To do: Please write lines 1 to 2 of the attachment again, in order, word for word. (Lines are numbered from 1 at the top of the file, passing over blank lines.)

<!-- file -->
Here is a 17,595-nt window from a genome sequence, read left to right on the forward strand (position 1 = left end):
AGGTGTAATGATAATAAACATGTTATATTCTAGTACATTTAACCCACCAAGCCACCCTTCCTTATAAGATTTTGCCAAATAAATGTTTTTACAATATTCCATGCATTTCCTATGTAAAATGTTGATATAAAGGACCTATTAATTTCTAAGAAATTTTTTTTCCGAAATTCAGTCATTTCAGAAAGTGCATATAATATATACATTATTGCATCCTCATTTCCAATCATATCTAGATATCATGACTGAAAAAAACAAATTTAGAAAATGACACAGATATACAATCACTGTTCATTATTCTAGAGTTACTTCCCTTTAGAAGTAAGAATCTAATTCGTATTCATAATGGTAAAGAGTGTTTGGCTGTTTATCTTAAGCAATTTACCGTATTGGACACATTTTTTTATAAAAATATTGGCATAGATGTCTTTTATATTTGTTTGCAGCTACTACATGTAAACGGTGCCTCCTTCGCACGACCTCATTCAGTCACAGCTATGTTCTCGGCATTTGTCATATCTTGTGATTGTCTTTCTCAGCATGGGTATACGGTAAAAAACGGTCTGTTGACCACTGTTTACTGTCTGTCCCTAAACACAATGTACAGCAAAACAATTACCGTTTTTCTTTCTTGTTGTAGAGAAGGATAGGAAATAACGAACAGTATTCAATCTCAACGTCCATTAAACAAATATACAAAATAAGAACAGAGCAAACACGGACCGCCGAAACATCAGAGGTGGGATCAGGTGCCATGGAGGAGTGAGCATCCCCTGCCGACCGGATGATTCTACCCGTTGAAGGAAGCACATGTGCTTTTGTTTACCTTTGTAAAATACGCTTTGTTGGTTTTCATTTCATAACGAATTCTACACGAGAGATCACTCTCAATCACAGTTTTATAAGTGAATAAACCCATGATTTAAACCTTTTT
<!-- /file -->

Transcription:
Here is a 17,595-nt window from a genome sequence, read left to right on the forward strand (position 1 = left end):
AGGTGTAATGATAATAAACATGTTATATTCTAGTACATTTAACCCACCAAGCCACCCTTCCTTATAAGATTTTGCCAAATAAATGTTTTTACAATATTCCATGCATTTCCTATGTAAAATGTTGATATAAAGGACCTATTAATTTCTAAGAAATTTTTTTTCCGAAATTCAGTCATTTCAGAAAGTGCATATAATATATACATTATTGCATCCTCATTTCCAATCATATCTAGATATCATGACTGAAAAAAACAAATTTAGAAAATGACACAGATATACAATCACTGTTCATTATTCTAGAGTTACTTCCCTTTAGAAGTAAGAATCTAATTCGTATTCATAATGGTAAAGAGTGTTTGGCTGTTTATCTTAAGCAATTTACCGTATTGGACACATTTTTTTATAAAAATATTGGCATAGATGTCTTTTATATTTGTTTGCAGCTACTACATGTAAACGGTGCCTCCTTCGCACGACCTCATTCAGTCACAGCTATGTTCTCGGCATTTGTCATATCTTGTGATTGTCTTTCTCAGCATGGGTATACGGTAAAAAACGGTCTGTTGACCACTGTTTACTGTCTGTCCCTAAACACAATGTACAGCAAAACAATTACCGTTTTTCTTTCTTGTTGTAGAGAAGGATAGGAAATAACGAACAGTATTCAATCTCAACGTCCATTAAACAAATATACAAAATAAGAACAGAGCAAACACGGACCGCCGAAACATCAGAGGTGGGATCAGGTGCCATGGAGGAGTGAGCATCCCCTGCCGACCGGATGATTCTACCCGTTGAAGGAAGCACATGTGCTTTTGTTTACCTTTGTAAAATACGCTTTGTTGGTTTTCATTTCATAACGAATTCTACACGAGAGATCACTCTCAATCACAGTTTTATAAGTGAATAAACCCATGATTTAAACCTTTTT